BWW Review: 50th Anniversary National Tour of JESUS CHRIST SUPERSTAR Begins at the Landmark Theatre

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BWW Review: 50th Anniversary National Tour of JESUS CHRIST SUPERSTAR Begins at the Landmark Theatre
The company of the 50th anniversary touring production of
Jesus Christ Superstar.
Photo by Evan Zimmerman, MurphyMade.

The 50th anniversary national tour of Jesus Christ Superstar has now officially begun at Syracuse's Landmark Theatre. The iconic rock opera has intoxicating energy, intense choreography, and killer vocals under the direction of Timothy Sheader. The expression, the emotion, and mainly the choreography takes center stage in this new tour.

The iconic musical of course features lyrics by Tim Rice and music by Andrew Lloyd Webber. The rock opera is basically all musical numbers with little to no dialogue and the story is loosely based on the Gospels' accounts of the last week of Jesus's life. It begins with the arrival of Jesus and his disciples and ends with the crucifixion. The story depicts relationships and struggles that are not present in the Bible such as interpersonal and political issues between Judas and Jesus. Quite a few musical numbers center on Judas and his problem with the direction Jesus is giving to his disciples.

The new interpretation of the musical makes the audience feel like they are right in the middle of a rock concert. The staging, the lights, the costumes, the choreography, use of hand-held microphones, and the use of instruments allow for of plenty expression from the entire cast. The energy is intoxicating and the choreography by Drew Mconie is refreshing.

The new tour is obviously updated, especially visually, and the story itself is quite timeless as well as the rock inspired musical numbers. It is now fifty years since the musical's first performance, but the music still feels modern, edgy, and relevant.

The look and feel of this tour has a definite modern and industrial look thanks to scenic, hair, and costume designer Tom Scutt. The costuming features street wear or something that you would see at a rap concert with much of the ensemble wearing baggy pants, hoodies, sneakers, etc. However, the flowing and loose white and grey fabric at times made it feel like it was traditional costuming. The creativity and artistic thought of the costuming translates well.

Scutt's set design features a very industrial look with three levels and center platform; however, mostly the platform, bottom, and mid-level are used by the performers and the orchestra. The eleven-person orchestra is placed on the second level under the music direction of Shawn Gough. The orchestra plays Webber's electrifying music with full force, like stated before, you feel like you are in the middle of a rock concert. Some of the actors also assist in playing instruments including Jesus who plays guitar during the ballad "Gethsemane."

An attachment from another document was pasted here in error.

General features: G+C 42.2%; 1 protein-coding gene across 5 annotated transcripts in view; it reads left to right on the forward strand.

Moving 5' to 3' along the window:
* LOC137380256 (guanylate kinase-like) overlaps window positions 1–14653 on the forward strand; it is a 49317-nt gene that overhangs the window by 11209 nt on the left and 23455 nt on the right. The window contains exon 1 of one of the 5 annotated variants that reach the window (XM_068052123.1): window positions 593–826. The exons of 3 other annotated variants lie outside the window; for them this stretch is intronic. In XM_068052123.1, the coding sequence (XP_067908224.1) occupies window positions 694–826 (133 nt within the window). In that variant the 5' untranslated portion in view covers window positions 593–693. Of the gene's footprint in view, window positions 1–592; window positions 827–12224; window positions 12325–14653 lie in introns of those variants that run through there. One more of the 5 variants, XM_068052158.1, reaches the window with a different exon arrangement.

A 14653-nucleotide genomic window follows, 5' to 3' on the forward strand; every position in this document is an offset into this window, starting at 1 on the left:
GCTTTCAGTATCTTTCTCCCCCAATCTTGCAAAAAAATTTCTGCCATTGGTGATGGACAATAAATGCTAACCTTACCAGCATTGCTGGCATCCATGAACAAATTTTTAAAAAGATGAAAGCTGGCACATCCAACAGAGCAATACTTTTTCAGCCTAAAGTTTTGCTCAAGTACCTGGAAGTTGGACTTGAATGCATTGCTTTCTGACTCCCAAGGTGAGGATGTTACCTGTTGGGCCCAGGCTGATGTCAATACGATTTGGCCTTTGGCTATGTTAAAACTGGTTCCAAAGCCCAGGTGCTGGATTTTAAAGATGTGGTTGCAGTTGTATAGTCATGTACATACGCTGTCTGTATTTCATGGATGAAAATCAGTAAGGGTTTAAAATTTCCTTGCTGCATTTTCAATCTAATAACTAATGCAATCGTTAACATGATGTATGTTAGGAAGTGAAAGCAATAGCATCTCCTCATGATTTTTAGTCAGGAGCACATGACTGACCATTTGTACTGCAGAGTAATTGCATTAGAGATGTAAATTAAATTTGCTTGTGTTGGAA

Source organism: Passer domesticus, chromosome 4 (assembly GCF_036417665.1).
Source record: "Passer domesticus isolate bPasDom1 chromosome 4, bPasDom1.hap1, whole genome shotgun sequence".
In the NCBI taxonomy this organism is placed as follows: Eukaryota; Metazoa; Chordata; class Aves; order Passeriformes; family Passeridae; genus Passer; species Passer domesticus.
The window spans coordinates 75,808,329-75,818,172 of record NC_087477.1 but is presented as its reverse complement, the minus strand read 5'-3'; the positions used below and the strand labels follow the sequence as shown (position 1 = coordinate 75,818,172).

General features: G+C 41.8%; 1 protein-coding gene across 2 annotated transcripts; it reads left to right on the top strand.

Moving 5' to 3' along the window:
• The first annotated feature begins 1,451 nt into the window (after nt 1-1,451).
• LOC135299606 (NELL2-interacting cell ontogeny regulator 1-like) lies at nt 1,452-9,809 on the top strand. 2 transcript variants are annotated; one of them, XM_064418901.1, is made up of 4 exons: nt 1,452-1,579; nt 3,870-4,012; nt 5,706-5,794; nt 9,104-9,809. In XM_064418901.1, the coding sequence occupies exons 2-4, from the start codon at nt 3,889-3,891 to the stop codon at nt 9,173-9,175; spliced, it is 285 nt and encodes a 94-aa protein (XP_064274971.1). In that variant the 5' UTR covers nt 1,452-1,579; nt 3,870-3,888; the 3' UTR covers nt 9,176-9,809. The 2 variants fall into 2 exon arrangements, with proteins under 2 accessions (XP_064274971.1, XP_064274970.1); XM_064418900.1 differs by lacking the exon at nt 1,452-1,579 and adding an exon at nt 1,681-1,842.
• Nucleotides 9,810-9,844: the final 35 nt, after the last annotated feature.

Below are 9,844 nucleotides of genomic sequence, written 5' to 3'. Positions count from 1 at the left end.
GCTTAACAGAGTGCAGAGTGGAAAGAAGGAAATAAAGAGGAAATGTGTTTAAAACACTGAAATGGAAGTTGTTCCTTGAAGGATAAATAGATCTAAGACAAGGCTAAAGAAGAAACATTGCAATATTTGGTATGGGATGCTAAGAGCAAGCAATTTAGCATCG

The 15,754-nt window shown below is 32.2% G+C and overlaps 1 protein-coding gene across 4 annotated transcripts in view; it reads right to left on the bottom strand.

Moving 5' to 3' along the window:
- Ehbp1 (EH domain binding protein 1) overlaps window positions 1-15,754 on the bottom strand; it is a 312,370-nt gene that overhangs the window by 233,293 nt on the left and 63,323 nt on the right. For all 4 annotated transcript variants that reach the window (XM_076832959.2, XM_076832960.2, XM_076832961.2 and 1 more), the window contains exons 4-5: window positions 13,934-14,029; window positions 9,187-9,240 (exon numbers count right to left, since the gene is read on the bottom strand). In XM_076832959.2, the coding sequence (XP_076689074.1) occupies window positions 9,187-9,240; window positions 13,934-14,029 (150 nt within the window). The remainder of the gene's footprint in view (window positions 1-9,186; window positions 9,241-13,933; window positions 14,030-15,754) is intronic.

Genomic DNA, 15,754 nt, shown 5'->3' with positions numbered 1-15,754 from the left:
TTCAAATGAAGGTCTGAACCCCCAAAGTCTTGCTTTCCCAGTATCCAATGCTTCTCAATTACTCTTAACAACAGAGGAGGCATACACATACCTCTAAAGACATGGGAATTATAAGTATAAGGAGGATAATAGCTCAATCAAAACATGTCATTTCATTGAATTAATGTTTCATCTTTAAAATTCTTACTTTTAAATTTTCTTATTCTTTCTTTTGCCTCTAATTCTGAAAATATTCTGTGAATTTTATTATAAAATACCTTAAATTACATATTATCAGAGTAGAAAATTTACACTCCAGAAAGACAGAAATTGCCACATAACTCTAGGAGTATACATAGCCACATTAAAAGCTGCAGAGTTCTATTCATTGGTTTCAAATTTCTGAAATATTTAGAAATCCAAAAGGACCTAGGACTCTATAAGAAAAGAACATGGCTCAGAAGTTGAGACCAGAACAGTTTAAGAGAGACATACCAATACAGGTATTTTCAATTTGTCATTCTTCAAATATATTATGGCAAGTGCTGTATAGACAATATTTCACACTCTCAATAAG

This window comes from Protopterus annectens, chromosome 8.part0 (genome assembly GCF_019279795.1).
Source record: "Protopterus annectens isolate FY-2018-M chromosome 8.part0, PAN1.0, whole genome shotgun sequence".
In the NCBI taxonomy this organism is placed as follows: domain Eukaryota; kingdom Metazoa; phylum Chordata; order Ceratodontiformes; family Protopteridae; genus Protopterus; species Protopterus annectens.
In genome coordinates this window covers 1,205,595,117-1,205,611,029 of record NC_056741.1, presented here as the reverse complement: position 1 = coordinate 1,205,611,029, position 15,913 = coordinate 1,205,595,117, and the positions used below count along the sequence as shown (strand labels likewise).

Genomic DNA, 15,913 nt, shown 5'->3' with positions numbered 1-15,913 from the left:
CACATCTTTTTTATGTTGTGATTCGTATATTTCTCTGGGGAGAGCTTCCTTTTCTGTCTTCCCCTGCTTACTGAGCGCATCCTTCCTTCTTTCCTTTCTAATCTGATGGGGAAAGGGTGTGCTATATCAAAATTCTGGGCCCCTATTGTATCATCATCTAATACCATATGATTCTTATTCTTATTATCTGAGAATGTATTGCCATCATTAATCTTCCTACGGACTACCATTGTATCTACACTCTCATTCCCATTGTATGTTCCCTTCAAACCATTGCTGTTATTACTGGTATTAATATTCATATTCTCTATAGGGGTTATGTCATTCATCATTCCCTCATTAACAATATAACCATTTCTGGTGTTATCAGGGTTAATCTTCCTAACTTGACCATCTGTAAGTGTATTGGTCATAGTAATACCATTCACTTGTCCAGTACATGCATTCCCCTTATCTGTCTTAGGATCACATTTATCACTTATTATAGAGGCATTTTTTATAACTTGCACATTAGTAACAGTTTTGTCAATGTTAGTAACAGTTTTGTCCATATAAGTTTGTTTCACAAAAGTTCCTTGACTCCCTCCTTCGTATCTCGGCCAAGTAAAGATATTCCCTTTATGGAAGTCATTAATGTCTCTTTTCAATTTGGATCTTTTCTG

The refreshing, intense, and irresistible choreography by Drew Mconie stole the show. The expression and emotion from the entire cast was perfection as was their spot-on chemistry. However, it was the Riot Girl, Sarah Parker that lit up the stage with her intricate and truly passionate movement.

The stellar voices from the cast ring out with true power. "Hosanna" was a definite favorite number. Aaron LaVigne as Jesus brings the house down with his emotional performance of "Gethsemane" as he plays guitar and sings in front of mic stand. His humble stage presence, passionate vocals, and superb expression makes for an incredibly memorable performance. His vocals soar on those numbers requiring a high rock belt.

James Delisco Beeks as Judas sings a memorable version of "Heaven on their Minds" and delivers an intense performance in "Judas' Death." His rock vocals brought the house down.

Jenna Rubaii's silky smooth vocals makes her ideal for the role of Mary as she delivers a smooth, seductive rendition of "Everything's Alright." Rubaii standout moment is of course the number "I Don't Know How to Love Him" as she showcases her commanding and emotional stage presence.

Other standouts include Alvin Crawford's bass vocals as Caiaphas and Tyce Green's tenor as Annas. Tommy Sherlock gave it his all with his fierce performance of Pilate. Tommy McDowell stood out as Peter as he played guitar and sang a very memorable rendition of "Could We Start Again Pleas" with Jenna Rubaii as Mary.

Jesus Christ Superstar pushes boundaries and feels more like a rock concert with the smoke, lights, and microphones in hand (which were often distracting and at times hindered performances). It will offend some people, especially the modernized look and portrayal of Jesus, as well as the fact that much of the story does stray from scripture. However, it does what musical theatre should by taking an artistic approach to a topic or person, adding memorable tunes, and showcasing incredible talent on stage. It is a spectacle. In the end, this is an iconic show that many enjoy and the choreography for the 50th anniversary national tour of Jesus Christ Superstar is a showstopper.

Running time: Approximately 90 minutes with no intermission.

Jesus Christ Superstar the 50th anniversary national tour runs through October 4, 2019 in Syracuse, New York's Landmark Theatre as part of the 2019-2020 season of Famous Artists Broadway Theater Series Broadway in Syracuse. For tickets and information on the national tour of Jesus Christ Superstar click here. For tickets and information on the Famous Artists Broadway Theater Series Broadway in Syracuse click here

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From This Author Natasha Ashley